There are common problems that you will face when working with pictures of people. These problems range from a person who has acne, to someone with dark circles under their eyes, or to someone with redeye. In this video, Richard Harrington walks you through whitening someone’s eyes in Adobe Lightroom.
- When dealing with subjects, sometimes eyes can look a little bloodshot, or don't quite have that same brightness to them. Let's quickly fix our subject's eyes, and brighten up the overall white area outside of the iris and the pupil. Let's go to our subject here. And I'll go to a regular view, and using the navigator, really go into the eye. What we're going to want to do is brighten things up. There's a couple of ways of doing this. One method, is you can use the radial filter.
This allows you to click and make a selection. And what we can do is place that right on the subject. Adjusting the shape a little bit. There we go. And the relative position. Now, what I suggest is that you come down here, and make sure you control what's happening. So I'm going to invert that, so it goes inside only. Let's reset things here. So we'll remove the clarity and the dehaze.
Now what I can do is play with things, like the white point. You see that I can brush that to open it up. Now this is a little bit tough, because it's overlapping with her hair. So you might find that you need to adjust the shape of this, and the relative position, or turn to the adjustment brush, so you can paint in the effect. Let's do that on the other eye here. What I can do is take my adjustment brush, and just paint those areas.
Remember, you can adjust the Show Overlay Command, which is going to be under the tools menu. So you can see the overlay. Choosing red, or green as you work. There it is. So the green overlay helps me see the edges, and by using edge detection, I'm avoiding getting too much of the other area. Holding down the option key, I can subtract if it spills into the eyelid.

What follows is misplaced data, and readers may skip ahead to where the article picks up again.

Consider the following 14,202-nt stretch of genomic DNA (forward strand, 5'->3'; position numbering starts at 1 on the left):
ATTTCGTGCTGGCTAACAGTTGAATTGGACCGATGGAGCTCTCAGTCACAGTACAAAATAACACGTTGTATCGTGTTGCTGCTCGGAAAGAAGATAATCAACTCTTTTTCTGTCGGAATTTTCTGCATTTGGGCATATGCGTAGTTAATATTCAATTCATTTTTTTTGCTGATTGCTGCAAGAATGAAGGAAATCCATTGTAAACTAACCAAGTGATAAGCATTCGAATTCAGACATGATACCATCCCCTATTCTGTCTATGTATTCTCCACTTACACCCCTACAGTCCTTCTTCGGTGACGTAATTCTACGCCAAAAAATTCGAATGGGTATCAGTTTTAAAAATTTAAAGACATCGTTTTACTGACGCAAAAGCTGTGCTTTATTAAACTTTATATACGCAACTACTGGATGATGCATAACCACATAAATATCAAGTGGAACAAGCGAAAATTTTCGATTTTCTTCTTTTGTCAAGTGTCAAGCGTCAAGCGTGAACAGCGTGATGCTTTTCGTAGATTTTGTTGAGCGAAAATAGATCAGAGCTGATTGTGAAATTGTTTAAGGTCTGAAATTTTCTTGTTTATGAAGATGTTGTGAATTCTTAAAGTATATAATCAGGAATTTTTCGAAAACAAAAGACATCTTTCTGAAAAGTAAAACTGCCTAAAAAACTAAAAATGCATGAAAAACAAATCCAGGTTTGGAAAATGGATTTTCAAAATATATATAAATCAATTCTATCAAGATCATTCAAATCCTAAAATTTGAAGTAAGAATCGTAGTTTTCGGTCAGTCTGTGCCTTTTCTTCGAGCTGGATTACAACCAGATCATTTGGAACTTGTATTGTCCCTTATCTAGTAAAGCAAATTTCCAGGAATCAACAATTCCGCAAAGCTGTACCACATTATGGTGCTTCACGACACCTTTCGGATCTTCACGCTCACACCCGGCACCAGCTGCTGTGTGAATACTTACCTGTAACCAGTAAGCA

Now, we'll go back to Adjustment Mask Overlay, and hide that. And make sure that there's no color selected down here. So let's set that back to zero. Now with that active selection, it's very easy to adjust the exposure there. I can bring that up, and I can even desaturate a bit to cut down on the reddish veins. There we go. Pull down the clarity slightly, and even the dehaze a little bit until you get the desired effect.
And that allows you to paint in the adjustment. So you see here on this side, I did the overall radial mask. And I'm not as happy with it. So let's get rid of that. Grab the adjustment brush, and we'll simply paint with the same settings. There we go. Hold down the option key to subtract. There we go. Remove the color. And simply adjust things like the exposure, and the saturation, as well as clarity, until you get the type of eyes you like.
There we go. Let's put that side-by-side now. And you'll see that the eyes are brighter. Even though we didn't touch the irises or anything else. By creating a brighter area around the eyes, we've really brought the eye out. Now earlier, I showed you dark circle removal and eye enhance and perfectly clear. You've already seen how that works. Let's just tackle this one more time, sticking only in light room. And I'll quickly fix this. On our next photo here, we'll punch in, and go to the one-to-one view.
If the eye is not obstructed, I suggest grabbing your adjustment brush, and turning on the overlays here so you can see it. I'll remove the color. And just paint, to quickly select. Get the iris, press "O" to turn the overlay off. Adjust the exposure. Reduce the saturation. Refine the clarity. Now, let's grab the radial mask, and draw over the eye itself.
We'll adjust the shape there. And let's set that to inside, so we'll invert it. And what I'll do here, is reduce the clarity and the dehaze, but bring out the saturation a little bit, and lift the exposure slightly. Now, if you look at the side-by-side comparison here, you'll see that this eye is a little sharper, a little brighter for the iris, and that the whites of the eye provide a great frame to offset that beautiful rich color.
On the left-hand side here, it needs a little bit more adjusting, but this is an opportunity where you can continue to practice or do just one eye and compare it to the original.
- Sizing an image
- Fixing exposure problems
- Fixing an image that is too bright or too dark
- White balancing a photo
- Changing the color of an object
- Fixing red eye and dark circles
- Controlling focus, perspective, and backgrounds
- Blurring backgrounds